pyruvate dehydrogenase and citrate cycle practice problems

pyruvate dehydrogenase and citrate cycle practice problems...

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Pyruvate Dehydrogenase and Citrate Cycle Practice Problems Reading Chapter 17 End of the chapter questions End of chapter (499-501): 5, 6, 9, 15 (focus on part a and d) Then try these: 1. What are the advantage of using a multisubunit complex (i.e. the pyruvate dehydrogenase complex) to catalyze the conversion of pyruvate to acetyl CoA? 2. The conversion of malate to oxaloacetate in reaction 8 of the citrate cycle has a Δ G °’ = + 29.7 kJ/mol yet the reaction process from malate to oxaloacetate. Explain how this is possible. 3. The citrate cycle only operates under aerobic conditions even though O 2 does not participate directly in any step in the cycle. Why is this so? 4. Lipoic acid and FAD serve as catalytic coenzymes for the enzyme isocitrate dehydrogenase. Based on your knowledge of the pyruvate dehydrogenase mechanism, propose a role for each of the coenzymes.
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Unformatted text preview: 5. The disease beriberi results from a lack of thiamin in the diet. What two metabolites would you expect to accumulate in individuals with beriberi after ingesting glucose. 6. Explain why it makes sense that citrate inhibits the key glycolytic enzyme phosphofructokinase I. 7. When I was taking biochemistry as an undergraduate, succinyl-CoA synthase, which catalyzes the conversion of succinyl-CoA to succinate in a reaction that yields 1 molecule of GTP, was called succinate thiokinase. Why can this enzyme be classified as a kinase? 8. Explain why plants must have an active glyoxylate pathway but this pathway is not necessary (and in fact not present) in animals. 9. Why have some proposed to develop inhibitors of enzymes in the glyoxylate pathway as antimicrobial agents? What type pathogens might be susceptible to this type of inhibitor?...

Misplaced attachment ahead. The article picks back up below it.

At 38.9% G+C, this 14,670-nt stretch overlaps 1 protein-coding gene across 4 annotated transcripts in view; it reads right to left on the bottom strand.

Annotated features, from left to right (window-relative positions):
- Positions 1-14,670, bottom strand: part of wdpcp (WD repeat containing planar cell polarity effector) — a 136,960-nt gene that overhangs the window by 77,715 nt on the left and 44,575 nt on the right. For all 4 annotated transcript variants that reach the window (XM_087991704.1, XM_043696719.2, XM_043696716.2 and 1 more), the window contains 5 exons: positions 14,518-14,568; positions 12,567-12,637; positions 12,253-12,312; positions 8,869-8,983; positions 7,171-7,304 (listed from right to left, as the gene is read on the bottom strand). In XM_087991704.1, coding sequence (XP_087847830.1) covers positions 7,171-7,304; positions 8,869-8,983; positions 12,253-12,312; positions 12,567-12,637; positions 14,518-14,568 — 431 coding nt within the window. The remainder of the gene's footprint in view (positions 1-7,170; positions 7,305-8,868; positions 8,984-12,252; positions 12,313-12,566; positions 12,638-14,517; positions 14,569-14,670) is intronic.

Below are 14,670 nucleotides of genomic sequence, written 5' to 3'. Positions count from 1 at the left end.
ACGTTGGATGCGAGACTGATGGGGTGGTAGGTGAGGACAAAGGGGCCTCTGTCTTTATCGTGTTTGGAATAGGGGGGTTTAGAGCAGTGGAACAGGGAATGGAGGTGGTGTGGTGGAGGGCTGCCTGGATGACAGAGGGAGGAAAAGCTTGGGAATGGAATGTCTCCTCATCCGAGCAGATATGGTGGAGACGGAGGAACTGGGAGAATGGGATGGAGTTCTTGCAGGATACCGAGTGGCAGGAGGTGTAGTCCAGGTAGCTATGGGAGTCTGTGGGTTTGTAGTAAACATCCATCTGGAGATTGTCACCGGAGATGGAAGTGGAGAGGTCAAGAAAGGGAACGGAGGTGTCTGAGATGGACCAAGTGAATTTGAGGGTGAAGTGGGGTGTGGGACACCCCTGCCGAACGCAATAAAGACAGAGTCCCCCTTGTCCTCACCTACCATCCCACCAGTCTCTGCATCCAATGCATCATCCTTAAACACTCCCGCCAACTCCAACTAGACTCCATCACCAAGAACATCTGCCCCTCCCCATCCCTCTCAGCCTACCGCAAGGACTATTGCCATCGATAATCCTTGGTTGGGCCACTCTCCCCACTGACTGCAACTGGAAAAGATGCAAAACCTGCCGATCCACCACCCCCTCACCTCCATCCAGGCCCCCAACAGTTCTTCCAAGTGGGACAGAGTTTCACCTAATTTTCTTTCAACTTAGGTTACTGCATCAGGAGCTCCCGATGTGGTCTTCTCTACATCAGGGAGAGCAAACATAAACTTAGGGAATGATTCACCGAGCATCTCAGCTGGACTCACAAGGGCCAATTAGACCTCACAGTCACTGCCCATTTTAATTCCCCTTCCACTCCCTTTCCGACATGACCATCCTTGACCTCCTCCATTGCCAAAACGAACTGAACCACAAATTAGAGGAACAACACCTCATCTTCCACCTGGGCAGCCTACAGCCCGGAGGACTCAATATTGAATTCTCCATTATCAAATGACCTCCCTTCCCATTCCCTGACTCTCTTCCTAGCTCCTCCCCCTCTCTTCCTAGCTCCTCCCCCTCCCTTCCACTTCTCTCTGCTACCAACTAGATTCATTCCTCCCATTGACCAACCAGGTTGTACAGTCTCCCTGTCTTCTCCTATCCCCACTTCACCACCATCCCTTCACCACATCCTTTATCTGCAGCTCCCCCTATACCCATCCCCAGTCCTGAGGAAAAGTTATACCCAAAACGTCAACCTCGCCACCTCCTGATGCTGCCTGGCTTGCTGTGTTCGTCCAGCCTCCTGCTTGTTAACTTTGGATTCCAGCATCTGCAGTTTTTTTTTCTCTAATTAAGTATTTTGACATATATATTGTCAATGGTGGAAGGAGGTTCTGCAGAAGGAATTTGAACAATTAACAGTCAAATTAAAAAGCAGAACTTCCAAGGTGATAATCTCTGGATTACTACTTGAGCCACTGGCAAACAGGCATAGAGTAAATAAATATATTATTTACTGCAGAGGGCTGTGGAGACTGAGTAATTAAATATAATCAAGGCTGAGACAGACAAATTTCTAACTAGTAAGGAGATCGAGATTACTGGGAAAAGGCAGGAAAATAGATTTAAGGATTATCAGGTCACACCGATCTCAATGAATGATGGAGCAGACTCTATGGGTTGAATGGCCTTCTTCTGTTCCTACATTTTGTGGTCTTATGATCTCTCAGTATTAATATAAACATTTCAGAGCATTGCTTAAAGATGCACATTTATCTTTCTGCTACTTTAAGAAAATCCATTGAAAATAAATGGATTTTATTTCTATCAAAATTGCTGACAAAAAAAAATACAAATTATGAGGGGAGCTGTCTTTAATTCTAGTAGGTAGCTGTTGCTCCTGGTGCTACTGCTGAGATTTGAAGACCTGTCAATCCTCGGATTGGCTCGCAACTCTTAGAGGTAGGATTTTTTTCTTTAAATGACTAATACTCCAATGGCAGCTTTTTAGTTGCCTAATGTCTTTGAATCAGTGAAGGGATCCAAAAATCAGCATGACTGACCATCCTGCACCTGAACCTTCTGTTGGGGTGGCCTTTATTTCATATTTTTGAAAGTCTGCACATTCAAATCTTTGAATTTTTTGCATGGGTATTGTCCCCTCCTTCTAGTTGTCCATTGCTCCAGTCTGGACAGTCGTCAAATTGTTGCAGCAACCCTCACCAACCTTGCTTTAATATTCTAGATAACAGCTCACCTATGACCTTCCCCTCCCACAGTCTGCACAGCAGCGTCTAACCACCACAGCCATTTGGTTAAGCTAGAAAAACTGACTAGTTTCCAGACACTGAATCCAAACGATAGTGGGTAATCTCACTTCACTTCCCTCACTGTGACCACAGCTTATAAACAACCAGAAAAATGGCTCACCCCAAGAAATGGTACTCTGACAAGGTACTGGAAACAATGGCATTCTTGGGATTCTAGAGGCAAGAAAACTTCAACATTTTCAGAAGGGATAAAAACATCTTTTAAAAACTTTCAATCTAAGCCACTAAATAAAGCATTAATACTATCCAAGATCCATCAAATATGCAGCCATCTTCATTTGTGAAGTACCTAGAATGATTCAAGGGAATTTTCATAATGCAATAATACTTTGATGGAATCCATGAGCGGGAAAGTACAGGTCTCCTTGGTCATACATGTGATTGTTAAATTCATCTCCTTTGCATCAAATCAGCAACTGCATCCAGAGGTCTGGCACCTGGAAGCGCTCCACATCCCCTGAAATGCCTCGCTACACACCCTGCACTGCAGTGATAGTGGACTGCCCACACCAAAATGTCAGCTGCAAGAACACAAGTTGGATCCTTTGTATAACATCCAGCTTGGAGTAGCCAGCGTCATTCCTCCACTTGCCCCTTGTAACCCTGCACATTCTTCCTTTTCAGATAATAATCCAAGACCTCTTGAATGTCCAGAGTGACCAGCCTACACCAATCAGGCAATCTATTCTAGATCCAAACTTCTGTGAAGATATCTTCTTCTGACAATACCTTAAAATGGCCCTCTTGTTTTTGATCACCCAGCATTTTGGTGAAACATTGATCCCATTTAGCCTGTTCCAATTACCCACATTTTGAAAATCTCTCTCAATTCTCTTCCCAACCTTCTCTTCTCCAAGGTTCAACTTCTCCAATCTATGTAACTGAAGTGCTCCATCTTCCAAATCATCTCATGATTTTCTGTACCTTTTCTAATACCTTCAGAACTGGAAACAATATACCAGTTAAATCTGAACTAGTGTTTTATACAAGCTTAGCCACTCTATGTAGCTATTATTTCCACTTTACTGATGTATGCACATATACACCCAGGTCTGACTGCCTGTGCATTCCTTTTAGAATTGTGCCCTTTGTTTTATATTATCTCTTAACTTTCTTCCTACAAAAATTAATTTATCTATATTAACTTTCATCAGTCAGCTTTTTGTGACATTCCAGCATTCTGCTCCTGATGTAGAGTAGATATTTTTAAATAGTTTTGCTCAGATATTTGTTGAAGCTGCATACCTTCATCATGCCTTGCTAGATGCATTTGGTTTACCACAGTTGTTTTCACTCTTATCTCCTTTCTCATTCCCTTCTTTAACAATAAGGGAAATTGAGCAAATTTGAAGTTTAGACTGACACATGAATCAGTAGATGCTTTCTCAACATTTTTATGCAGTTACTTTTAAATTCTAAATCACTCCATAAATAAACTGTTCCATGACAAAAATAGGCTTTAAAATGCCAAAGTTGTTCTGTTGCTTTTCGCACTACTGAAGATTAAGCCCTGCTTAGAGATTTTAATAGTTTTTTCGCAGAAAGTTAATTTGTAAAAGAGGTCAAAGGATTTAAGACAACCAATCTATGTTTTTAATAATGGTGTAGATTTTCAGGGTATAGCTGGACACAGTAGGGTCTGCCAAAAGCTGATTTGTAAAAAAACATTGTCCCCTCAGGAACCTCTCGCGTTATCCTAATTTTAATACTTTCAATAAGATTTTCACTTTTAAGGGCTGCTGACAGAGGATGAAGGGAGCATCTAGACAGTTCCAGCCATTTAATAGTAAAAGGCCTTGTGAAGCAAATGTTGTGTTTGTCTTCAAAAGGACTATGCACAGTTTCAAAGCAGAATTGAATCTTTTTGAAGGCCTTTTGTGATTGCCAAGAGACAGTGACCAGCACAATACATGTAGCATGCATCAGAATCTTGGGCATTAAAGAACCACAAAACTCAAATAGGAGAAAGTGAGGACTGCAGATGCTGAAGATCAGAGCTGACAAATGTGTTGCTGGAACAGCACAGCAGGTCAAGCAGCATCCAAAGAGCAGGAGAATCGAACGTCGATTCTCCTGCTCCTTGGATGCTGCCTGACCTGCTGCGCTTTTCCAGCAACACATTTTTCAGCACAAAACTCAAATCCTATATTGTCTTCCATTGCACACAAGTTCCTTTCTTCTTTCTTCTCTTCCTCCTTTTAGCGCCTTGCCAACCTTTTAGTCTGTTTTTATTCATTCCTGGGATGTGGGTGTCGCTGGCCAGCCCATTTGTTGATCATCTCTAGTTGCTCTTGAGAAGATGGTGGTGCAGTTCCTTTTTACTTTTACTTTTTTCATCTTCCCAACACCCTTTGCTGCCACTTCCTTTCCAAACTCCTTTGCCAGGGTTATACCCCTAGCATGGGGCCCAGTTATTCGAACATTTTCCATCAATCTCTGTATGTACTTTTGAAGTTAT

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This note was uploaded on 05/06/2010 for the course BIOC 460 taught by Professor Ziegler during the Spring '07 term at University of Arizona- Tucson.

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